See more of Shannon Cottrell's photos from Power-Con/ThunderCon in “Celebrating He-Man, She-Ra and ThunderCats at Power-Con/ThunderCon.”
It's not too often that we go to a convention and end up sitting poolside as we sip on themed cocktails, but that's exactly what happened when we went to Power-Con/ThunderCon, the first convention in the U.S. catering to the fandoms for Masters of the Universe and ThunderCats. I had a Skeletor, a mixture of gin, grape juice, blueberries and apple pucker. Shannon ordered a She-Ra, which brought together pineapple and grenadine with Le Blon Cachaca. There was a He-Man drink too, but we didn't try it on account of the fact that we weren't in the mood for Red Bull. Clearly, we were at an adult convention, even if it focused around lines of children's toys.
Power-Con/ThunderCon was the rare convention where most of the attendees appeared to be from our generation pop culture fanatics. There were very few children there. Those who attended seemed to be tagging along with their parents, unaware of the fuss over vintage toys that can now cost as much as several hundred to one thousand dollars. Unlike an anime convention, the teenage contingent was non-existent and, unlike PowerMorphicon, there the under-25 crowd was thin.
Neither Masters of the Universe nor ThunderCats disappeared entirely from the cartoon and toy landscape. He-Man has been revived several times since the 1980s. Just last year, She-Ra received a special 25th anniversary DVD release. Very recently, ThunderCats was relaunched as a can't-miss epic that currently airs on Cartoon Network alongside Ben 10: Ultimate Alien and Star Wars: The Clone Wars. Yet, the three series are still firmly entrenched in '80s pop culture. Needless to say, the bulk of the attendees at this convention were children of the 1980s.
“I was born in 1982, so I was born kind of when He-Man came out,” says Jon Kallis, who hosts a He-Man podcast and was part of the volunteer staff for the convention. “The way my parents tell me, I just liked He-Man and She-Ra for as long as they can remember.”
As is the case of smaller, fan-run conventions like MacrossWorld, Power-Con/ThunderCon's roots can be found online. The convention was conceived by Val Staples, owner of the site He-Man.org. Members of the convention staff, as well as many attendees, are people who frequent the site. They came from all over the country for this event. Kallis is from Pennsylvania and Staples is from Kentucky. Kallis says that other organizers came from places like Ohio, North Carolina and Massachusetts. Some have known each other for at least fifteen years, their relationship going back to a He-Man fan mailing list that existed before Staples' site did.
Kallis credits Internet culture for keeping interest in Masters of the Universe and ThunderCats alive over the years.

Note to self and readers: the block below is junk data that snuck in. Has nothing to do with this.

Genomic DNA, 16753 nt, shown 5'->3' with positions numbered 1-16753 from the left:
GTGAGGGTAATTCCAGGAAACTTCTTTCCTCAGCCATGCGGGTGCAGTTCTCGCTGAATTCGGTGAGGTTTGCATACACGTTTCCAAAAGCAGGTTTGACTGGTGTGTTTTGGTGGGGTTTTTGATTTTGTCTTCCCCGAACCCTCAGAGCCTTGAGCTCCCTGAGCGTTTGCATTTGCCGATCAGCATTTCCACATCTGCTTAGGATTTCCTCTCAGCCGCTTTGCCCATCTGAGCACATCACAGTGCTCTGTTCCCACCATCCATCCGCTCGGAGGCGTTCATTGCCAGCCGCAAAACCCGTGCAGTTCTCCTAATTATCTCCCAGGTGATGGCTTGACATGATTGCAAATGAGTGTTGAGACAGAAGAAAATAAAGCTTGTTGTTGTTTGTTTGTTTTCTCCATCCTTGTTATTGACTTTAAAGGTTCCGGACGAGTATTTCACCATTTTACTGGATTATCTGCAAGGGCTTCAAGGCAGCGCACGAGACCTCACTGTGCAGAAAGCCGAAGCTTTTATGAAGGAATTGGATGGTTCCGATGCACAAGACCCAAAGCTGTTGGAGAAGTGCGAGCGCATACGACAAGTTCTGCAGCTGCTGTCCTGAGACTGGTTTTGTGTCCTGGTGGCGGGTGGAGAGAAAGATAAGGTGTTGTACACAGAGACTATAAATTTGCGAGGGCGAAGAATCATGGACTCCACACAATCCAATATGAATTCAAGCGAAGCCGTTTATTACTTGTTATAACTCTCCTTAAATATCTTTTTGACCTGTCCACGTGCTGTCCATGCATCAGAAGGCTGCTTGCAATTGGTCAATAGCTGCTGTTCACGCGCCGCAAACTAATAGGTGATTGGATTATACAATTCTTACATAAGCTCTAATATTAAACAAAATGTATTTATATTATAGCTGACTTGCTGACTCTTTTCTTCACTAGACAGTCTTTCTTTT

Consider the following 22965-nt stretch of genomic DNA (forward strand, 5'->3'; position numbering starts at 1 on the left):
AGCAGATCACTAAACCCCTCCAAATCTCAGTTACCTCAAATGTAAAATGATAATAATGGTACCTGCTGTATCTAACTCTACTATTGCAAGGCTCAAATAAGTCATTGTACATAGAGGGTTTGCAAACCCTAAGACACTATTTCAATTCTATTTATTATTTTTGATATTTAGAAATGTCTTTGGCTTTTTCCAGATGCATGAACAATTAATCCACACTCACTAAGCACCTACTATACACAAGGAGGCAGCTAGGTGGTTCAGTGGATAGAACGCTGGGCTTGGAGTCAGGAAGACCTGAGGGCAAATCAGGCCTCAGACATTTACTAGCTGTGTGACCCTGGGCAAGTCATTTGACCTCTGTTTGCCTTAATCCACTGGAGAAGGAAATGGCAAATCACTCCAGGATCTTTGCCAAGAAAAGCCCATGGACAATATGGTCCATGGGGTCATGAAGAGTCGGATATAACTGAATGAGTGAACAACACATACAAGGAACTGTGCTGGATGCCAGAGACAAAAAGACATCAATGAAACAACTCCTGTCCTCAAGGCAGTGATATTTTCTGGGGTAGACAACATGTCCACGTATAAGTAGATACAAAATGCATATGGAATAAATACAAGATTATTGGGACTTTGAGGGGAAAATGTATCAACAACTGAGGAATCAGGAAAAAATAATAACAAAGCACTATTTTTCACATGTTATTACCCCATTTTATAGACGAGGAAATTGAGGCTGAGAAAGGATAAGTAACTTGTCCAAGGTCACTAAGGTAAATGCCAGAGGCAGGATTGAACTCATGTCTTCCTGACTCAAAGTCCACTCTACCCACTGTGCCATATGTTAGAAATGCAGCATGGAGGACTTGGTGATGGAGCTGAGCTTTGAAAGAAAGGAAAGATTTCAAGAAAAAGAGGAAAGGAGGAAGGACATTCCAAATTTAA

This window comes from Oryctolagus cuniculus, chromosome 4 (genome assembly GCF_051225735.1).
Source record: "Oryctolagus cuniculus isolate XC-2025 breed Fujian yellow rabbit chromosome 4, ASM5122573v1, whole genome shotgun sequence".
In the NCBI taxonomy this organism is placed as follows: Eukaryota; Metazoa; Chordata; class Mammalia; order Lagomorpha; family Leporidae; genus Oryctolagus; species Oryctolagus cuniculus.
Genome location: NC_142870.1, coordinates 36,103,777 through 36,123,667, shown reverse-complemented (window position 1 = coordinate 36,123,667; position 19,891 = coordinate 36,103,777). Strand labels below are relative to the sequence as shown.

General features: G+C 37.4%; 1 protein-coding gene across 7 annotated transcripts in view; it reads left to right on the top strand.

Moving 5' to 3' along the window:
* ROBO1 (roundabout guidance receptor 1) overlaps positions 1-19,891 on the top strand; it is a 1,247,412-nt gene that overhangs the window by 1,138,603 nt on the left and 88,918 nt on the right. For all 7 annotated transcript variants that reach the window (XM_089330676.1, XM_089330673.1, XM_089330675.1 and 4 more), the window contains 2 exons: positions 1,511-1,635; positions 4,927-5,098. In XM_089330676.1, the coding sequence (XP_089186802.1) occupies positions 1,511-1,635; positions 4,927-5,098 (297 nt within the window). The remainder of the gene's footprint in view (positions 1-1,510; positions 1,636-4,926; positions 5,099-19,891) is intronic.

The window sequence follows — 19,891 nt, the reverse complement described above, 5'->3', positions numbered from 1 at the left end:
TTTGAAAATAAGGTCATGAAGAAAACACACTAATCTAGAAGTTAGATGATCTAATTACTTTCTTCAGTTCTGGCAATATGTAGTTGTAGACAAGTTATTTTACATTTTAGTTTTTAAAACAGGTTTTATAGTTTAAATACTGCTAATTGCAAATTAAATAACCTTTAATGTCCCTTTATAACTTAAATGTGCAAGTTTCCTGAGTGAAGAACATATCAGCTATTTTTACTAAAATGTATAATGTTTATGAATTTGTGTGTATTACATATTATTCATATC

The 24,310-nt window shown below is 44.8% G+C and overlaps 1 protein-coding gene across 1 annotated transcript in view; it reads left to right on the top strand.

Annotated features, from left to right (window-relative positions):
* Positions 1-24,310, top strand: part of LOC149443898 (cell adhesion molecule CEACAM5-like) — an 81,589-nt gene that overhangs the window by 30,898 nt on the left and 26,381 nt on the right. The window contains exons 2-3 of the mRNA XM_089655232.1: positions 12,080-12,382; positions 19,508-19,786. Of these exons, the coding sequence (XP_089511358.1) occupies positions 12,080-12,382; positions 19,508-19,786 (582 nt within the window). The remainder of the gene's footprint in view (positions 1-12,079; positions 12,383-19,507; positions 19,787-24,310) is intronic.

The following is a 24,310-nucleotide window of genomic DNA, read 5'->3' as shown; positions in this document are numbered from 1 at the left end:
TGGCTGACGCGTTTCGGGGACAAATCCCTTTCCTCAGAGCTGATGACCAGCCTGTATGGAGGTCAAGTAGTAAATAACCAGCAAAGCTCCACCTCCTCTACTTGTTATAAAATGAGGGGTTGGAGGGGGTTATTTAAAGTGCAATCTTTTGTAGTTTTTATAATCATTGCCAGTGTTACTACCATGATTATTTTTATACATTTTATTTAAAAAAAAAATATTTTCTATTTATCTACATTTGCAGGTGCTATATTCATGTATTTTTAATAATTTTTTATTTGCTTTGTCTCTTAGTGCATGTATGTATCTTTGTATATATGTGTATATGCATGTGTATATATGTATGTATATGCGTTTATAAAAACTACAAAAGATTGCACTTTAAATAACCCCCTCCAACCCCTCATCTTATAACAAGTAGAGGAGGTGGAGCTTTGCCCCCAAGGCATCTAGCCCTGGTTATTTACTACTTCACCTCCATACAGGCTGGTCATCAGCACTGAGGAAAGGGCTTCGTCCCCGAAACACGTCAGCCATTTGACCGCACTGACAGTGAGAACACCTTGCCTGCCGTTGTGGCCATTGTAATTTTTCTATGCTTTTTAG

“All these properties from the '80s that have all these fans, I think that the Internet really drove them because, when the Internet was hitting, that's when we were teenagers and using the Internet,” he says. “We would come together over these familiar properties that we all loved.”
Though Masters of the Universe and ThunderCats are, technically, unrelated series, the two franchises have enough artistic and thematic similarities that they work well together in a convention setting.
“A lot of He-Man and She-Ra fans are also ThunderCats fans,” says Kallis. “He-Man doesn't really mesh with Transformers or GI Joe, those type of properties.”
ThunderCats, with its otherworldly setting and focus on fantasy rather than science fiction, complements Masters of the Universe nicely.
The weekend-long convention, held at the Four Points by Sheraton Hotel near LAX, was small. It consisted of one dealer hall, a gallery-style room featuring an exhibit of toys and production art, and one panel room. For its size, though, the convention had a lot to offer fans. Panels focused on the big names in both Masters of the Universe and ThunderCats history. Amongst the panels Kallis moderated were discussions with the people behind the original Masters of the Universe toys and voice actors Melendy Britt (She-Ra) and Alan Oppenheimer (Skeletor). I attended one panel dedicated to Corey Landis and Roger Lay, Jr.'s forthcoming documentary Toy Masters, which looks at the controversial history of Masters of the Universe. Voice actors from both the original and current ThunderCats series appeared.
Meanwhile, inside the dealer hall, people could find an array of collectibles, including toys, posters and other odds and ends. The selection of fan art was diverse, including JAW Art's watercolors, Steve Seeley's mash-up posters, Johnny Bilson's custom-made costumes and a variety of digital prints and sketches.
Power-Con/ThunderCon is obviously off to a good start. It's a convention that I can see growing in years to come as more people learn of its existence, whether or not any new incarnations of Masters of the Universe arise.
“For myself, I never gave up He-Man and She-Ra,” says Kallis. “While [He-Man] hasn't been around as much as Transformers, something that's huge…he keeps progressing. He keeps the fans interested.”
Follow @lizohanesian @ShannonCottrell and @LAWeeklyArts on Twitter.